Science Agenda: Fresh Fruit, Hold the Insulin; May 2012; Scientific American Magazine; by The Editors; 1 Page(s)
Some years ago two nutrition experts went grocery shopping. For a dollar, Adam Drewnowski and S. E. Specter could purchase 1,200 calories of potato chips or cookies or just 250 calories worth of carrots. It was merely one example of how an unhealthy diet is cheaper than a healthy one. This price difference did not spring into existence by force of any natural laws but largely because of antiquated agricultural policies. Public money is working at cross-purposes: backing an overabundance of unhealthful calories that are flooding our supermarkets and restaurants, while also battling obesity and the myriad illnesses that go with it. It is time to align our farm policies with our health policies.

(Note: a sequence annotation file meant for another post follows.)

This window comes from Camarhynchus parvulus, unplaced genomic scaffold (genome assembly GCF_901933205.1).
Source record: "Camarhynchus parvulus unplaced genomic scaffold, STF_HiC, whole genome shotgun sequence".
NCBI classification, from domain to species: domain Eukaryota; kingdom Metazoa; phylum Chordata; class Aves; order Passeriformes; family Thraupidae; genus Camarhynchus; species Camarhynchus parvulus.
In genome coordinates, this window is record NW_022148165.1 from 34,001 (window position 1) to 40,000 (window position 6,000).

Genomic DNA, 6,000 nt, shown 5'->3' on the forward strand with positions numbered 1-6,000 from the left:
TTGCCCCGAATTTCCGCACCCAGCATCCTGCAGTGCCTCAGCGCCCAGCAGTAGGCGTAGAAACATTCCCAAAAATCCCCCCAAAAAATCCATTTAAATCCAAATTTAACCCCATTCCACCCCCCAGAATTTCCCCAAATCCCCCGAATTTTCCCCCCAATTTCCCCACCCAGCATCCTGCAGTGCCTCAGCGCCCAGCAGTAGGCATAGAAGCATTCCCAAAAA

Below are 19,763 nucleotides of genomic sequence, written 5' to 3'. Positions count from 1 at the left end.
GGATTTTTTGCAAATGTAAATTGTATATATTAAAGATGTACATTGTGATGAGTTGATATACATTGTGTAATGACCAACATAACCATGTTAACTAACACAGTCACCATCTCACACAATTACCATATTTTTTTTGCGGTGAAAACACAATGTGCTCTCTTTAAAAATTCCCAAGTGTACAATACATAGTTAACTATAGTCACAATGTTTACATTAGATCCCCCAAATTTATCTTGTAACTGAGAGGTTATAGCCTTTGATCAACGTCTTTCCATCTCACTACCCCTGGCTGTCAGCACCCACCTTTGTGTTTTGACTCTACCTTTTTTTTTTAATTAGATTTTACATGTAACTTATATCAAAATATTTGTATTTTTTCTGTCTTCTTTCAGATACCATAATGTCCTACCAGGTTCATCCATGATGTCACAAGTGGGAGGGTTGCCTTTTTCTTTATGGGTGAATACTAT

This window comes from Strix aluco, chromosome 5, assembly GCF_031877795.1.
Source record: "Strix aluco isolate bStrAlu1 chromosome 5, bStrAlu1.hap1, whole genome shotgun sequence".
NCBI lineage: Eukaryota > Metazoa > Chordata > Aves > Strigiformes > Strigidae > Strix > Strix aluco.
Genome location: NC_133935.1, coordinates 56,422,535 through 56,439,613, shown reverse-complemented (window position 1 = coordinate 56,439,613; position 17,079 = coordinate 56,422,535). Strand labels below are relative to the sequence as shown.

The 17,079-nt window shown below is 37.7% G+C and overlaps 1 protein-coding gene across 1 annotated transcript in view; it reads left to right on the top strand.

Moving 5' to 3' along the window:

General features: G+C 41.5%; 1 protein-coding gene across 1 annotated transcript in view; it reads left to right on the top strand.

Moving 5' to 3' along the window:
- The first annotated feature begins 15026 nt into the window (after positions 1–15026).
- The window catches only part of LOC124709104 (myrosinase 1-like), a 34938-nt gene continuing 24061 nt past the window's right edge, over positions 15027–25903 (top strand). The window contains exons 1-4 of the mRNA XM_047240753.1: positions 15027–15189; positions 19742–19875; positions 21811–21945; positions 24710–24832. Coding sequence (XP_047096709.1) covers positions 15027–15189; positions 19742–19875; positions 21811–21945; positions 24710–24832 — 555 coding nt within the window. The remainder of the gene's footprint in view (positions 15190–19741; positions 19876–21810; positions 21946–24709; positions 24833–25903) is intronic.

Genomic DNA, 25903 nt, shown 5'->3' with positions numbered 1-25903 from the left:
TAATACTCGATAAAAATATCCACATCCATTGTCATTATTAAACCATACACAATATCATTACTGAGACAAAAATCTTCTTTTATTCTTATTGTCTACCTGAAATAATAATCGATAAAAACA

In past years farm subsidies have been a third rail of American politics—never to be touched. But their price tag, both direct and indirect, has now brought them back into the debate and created an imperative for change. Conditions such as heart disease, diabetes and arthritis are strongly correlated with excess poundage and run up medical bills of nearly $150 billion every year. The government has poured billions of dollars into dietary campaigns, from the U.S. Department of Agriculture’s new MyPlate recommendation (half of daily food consumption should be fruits and vegetables) to programs aimed at providing more produce in schools and in military cafeterias.